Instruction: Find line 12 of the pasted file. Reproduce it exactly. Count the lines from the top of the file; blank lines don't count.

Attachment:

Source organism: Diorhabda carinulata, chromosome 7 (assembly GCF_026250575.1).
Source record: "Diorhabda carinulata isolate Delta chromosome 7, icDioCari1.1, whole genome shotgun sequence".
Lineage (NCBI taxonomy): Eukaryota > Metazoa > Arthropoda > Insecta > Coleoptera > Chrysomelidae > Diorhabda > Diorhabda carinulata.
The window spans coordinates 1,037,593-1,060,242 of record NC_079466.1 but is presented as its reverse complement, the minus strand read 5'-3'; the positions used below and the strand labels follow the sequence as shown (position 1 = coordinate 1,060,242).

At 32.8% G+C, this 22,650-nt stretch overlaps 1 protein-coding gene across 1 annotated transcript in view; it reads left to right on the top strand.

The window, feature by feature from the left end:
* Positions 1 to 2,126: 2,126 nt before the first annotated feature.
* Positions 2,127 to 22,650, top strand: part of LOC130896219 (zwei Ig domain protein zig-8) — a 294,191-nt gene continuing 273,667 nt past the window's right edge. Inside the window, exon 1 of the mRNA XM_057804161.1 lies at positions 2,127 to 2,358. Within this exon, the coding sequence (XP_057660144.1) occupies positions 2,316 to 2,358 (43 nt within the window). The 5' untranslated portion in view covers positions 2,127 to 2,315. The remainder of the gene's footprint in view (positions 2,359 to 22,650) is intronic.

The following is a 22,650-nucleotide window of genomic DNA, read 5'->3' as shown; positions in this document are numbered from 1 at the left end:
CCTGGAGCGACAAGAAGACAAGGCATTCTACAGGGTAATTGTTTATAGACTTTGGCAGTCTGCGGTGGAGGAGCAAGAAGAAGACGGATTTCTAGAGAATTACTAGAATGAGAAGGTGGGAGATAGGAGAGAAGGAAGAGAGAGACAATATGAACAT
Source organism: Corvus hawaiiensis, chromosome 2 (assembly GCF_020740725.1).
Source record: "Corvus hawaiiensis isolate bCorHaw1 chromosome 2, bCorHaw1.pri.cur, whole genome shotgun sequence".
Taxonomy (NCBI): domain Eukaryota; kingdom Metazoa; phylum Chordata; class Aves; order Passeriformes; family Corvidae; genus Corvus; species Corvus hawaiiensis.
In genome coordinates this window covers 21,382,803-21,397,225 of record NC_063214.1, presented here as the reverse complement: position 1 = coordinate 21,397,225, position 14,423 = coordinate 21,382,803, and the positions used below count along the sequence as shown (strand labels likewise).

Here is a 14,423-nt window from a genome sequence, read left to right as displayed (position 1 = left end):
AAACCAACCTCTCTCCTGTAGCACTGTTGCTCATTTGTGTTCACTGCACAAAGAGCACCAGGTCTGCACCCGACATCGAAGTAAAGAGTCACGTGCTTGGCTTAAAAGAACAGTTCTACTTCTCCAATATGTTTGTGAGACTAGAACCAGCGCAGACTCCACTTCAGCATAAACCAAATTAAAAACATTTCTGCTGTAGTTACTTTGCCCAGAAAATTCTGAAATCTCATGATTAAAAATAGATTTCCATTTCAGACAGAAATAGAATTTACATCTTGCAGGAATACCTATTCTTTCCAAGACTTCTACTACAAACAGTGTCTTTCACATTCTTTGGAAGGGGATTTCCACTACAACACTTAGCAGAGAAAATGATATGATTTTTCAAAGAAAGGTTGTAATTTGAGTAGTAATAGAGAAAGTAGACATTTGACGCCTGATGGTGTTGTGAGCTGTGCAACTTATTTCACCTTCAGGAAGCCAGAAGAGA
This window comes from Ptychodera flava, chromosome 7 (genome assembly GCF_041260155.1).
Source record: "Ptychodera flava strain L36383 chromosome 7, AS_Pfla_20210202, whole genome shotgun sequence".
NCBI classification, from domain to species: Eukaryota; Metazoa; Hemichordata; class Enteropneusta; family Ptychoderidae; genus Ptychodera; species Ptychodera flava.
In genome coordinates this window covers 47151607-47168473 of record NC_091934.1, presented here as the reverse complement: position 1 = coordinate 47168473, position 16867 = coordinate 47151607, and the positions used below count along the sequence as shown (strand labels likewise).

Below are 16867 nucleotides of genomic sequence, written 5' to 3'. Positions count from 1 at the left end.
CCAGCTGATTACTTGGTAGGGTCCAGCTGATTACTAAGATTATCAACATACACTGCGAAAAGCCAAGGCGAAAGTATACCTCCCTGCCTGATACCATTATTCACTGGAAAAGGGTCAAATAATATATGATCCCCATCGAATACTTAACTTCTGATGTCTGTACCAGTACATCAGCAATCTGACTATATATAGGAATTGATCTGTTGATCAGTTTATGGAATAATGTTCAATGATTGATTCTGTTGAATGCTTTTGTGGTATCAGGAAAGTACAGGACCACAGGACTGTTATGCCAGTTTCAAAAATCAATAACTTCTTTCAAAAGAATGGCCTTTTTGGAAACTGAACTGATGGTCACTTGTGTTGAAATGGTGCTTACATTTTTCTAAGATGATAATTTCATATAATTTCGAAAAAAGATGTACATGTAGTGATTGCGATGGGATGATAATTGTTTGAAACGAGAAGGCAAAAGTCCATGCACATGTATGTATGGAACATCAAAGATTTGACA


Source record: "Corvus hawaiiensis isolate bCorHaw1 chromosome 2, bCorHaw1.pri.cur, whole genome shotgun sequence".